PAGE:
You hold a degree in African Languages and Culture, what would you say is unique about African culture and languages?

One of the most beautiful aspects of African languages and culture is the poetic nature of our languages and also the story telling reality that comes with our language. In Africa, there are different dialects, different narratives, we do it through a beautiful story telling technique. We have idioms that tell the richness and depth of wisdom of African people, that is what I love and admire in African languages and culture. It is also something we could improve upon because culture is not static, language is not static. I also like adaptability to globalization which is a good reality in some aspects as long as there is no neo-colonialism.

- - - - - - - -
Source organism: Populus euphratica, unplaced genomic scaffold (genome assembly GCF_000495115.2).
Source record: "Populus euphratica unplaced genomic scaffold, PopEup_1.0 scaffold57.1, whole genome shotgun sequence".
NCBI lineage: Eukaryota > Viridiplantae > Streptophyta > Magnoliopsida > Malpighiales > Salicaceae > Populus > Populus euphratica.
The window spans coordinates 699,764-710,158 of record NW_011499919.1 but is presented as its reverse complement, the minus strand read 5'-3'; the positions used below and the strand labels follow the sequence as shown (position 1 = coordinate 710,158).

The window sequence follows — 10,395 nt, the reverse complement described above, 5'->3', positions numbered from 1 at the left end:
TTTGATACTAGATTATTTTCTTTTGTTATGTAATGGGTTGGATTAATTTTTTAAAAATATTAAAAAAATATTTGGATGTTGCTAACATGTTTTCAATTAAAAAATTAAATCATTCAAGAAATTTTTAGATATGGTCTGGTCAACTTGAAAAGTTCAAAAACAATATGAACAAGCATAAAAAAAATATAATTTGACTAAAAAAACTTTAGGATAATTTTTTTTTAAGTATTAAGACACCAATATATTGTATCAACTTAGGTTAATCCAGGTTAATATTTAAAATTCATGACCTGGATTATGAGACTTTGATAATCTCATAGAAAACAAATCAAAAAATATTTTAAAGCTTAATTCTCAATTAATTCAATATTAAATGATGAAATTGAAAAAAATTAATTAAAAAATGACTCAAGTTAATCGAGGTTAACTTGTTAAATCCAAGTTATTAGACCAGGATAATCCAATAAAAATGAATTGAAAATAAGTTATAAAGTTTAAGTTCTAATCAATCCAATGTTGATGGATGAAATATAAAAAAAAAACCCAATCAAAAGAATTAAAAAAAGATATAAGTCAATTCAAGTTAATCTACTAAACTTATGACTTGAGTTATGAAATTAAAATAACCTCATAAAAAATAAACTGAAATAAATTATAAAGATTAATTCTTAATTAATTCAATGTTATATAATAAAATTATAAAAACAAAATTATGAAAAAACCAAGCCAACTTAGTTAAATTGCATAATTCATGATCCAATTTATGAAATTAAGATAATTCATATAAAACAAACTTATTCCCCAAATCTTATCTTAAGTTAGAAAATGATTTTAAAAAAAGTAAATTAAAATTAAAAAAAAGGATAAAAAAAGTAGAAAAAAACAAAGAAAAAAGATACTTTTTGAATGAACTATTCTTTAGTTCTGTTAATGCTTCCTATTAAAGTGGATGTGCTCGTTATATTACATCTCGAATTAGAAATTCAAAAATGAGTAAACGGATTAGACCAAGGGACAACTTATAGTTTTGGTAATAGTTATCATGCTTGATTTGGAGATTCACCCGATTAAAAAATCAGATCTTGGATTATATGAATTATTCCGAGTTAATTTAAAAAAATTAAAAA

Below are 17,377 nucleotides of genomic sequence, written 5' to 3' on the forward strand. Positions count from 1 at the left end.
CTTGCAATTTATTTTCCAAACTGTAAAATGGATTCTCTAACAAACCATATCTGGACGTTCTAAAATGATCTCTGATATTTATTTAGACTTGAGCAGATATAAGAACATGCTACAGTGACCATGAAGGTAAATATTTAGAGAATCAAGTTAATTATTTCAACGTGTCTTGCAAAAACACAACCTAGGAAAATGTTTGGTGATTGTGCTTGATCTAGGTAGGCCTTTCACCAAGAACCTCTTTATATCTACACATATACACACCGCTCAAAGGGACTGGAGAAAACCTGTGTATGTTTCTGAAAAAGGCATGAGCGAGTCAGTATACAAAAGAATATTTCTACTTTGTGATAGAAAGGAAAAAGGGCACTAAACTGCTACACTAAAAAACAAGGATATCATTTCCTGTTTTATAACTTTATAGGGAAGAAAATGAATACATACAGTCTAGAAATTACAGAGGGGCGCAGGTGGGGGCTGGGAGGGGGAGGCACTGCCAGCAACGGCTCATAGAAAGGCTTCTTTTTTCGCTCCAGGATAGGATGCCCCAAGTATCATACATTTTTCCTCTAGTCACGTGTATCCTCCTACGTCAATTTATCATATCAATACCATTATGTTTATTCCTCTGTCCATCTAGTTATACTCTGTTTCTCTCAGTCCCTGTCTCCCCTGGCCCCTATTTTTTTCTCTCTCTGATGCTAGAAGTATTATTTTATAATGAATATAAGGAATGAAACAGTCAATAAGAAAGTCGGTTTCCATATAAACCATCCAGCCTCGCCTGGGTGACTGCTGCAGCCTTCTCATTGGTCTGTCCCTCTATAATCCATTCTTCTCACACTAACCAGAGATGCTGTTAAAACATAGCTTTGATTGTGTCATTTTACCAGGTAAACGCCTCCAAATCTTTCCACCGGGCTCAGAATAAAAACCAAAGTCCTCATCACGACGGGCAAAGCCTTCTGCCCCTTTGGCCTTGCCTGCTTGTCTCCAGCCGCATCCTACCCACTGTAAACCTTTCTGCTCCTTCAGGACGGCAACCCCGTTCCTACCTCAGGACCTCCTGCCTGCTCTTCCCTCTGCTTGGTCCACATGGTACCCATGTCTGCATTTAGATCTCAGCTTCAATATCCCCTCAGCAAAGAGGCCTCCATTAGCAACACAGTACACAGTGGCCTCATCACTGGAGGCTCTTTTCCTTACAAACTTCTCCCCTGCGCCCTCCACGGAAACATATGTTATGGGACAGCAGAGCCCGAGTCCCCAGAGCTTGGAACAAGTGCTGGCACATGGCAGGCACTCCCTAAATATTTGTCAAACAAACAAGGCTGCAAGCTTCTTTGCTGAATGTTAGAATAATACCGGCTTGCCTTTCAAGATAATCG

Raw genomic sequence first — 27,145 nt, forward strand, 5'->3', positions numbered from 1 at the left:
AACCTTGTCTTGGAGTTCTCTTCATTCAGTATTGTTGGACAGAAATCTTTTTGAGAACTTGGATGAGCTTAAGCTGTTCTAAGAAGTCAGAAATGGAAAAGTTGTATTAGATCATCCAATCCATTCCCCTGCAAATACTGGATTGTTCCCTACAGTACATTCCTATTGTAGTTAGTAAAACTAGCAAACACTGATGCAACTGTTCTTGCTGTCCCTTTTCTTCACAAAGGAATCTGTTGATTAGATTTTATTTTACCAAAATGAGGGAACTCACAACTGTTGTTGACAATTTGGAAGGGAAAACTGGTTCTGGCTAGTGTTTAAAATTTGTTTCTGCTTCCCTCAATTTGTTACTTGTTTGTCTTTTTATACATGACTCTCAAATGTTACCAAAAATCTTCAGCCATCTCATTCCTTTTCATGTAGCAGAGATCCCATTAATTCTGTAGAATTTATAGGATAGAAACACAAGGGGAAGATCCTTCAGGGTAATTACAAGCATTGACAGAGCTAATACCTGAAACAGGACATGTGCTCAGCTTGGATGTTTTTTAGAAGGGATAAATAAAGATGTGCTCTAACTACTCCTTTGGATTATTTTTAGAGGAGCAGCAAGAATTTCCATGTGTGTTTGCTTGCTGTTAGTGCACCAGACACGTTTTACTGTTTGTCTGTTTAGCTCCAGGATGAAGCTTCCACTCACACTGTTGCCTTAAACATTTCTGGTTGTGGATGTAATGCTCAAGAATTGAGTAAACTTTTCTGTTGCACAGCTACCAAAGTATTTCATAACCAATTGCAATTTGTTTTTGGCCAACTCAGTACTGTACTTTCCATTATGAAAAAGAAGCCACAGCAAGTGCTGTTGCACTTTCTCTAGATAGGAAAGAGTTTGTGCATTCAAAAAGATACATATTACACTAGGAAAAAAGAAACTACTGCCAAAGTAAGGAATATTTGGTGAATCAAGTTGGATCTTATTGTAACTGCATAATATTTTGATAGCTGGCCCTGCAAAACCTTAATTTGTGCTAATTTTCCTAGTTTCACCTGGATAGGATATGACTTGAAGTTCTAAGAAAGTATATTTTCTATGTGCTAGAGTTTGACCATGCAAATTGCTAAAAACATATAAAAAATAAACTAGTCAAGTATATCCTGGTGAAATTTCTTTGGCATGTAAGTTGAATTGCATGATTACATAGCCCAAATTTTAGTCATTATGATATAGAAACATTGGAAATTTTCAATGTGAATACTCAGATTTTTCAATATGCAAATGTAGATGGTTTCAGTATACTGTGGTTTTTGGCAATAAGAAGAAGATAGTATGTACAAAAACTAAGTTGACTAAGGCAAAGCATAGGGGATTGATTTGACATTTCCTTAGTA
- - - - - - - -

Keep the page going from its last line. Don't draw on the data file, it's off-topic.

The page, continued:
How many languages do you speak?

Five, which is absolutely nothing compared to the number of languages we have in Africa.

Would you like to share your experience in the area of community development?

 

I started working with the community when I was about 18 years old, when I was with an organization called Mass Public Opinion Institute which is a research institute based in Harare and I really liked the way we used to go out to the community to do research, talk to people, hear their stories and support them to unpack their lived realities and support to find solutions to their different realities, so that was how I fell in love with community development.